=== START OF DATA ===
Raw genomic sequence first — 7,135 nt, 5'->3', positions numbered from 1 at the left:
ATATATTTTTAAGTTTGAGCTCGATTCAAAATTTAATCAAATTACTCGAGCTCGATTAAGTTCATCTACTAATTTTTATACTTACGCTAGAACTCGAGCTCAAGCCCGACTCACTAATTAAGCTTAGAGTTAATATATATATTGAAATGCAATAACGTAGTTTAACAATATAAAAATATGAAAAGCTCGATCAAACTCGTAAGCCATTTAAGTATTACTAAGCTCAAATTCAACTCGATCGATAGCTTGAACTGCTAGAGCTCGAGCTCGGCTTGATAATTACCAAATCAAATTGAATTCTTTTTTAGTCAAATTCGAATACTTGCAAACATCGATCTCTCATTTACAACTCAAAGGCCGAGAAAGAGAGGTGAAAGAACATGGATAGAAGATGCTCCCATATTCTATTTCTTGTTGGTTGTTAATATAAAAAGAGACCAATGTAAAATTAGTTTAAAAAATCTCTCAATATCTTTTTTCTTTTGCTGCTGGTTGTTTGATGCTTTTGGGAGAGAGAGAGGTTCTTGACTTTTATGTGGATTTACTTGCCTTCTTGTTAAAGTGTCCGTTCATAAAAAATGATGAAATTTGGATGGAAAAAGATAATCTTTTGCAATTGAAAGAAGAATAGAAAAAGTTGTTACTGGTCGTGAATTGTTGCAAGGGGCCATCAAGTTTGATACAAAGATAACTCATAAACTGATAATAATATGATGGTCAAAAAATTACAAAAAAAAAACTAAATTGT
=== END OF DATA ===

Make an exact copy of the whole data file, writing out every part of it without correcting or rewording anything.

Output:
Raw genomic sequence first — 7,135 nt, 5'->3', positions numbered from 1 at the left:
ATATATTTTTAAGTTTGAGCTCGATTCAAAATTTAATCAAATTACTCGAGCTCGATTAAGTTCATCTACTAATTTTTATACTTACGCTAGAACTCGAGCTCAAGCCCGACTCACTAATTAAGCTTAGAGTTAATATATATATTGAAATGCAATAACGTAGTTTAACAATATAAAAATATGAAAAGCTCGATCAAACTCGTAAGCCATTTAAGTATTACTAAGCTCAAATTCAACTCGATCGATAGCTTGAACTGCTAGAGCTCGAGCTCGGCTTGATAATTACCAAATCAAATTGAATTCTTTTTTAGTCAAATTCGAATACTTGCAAACATCGATCTCTCATTTACAACTCAAAGGCCGAGAAAGAGAGGTGAAAGAACATGGATAGAAGATGCTCCCATATTCTATTTCTTGTTGGTTGTTAATATAAAAAGAGACCAATGTAAAATTAGTTTAAAAAATCTCTCAATATCTTTTTTCTTTTGCTGCTGGTTGTTTGATGCTTTTGGGAGAGAGAGAGGTTCTTGACTTTTATGTGGATTTACTTGCCTTCTTGTTAAAGTGTCCGTTCATAAAAAATGATGAAATTTGGATGGAAAAAGATAATCTTTTGCAATTGAAAGAAGAATAGAAAAAGTTGTTACTGGTCGTGAATTGTTGCAAGGGGCCATCAAGTTTGATACAAAGATAACTCATAAACTGATAATAATATGATGGTCAAAAAATTACAAAAAAAAAACTAAATTGT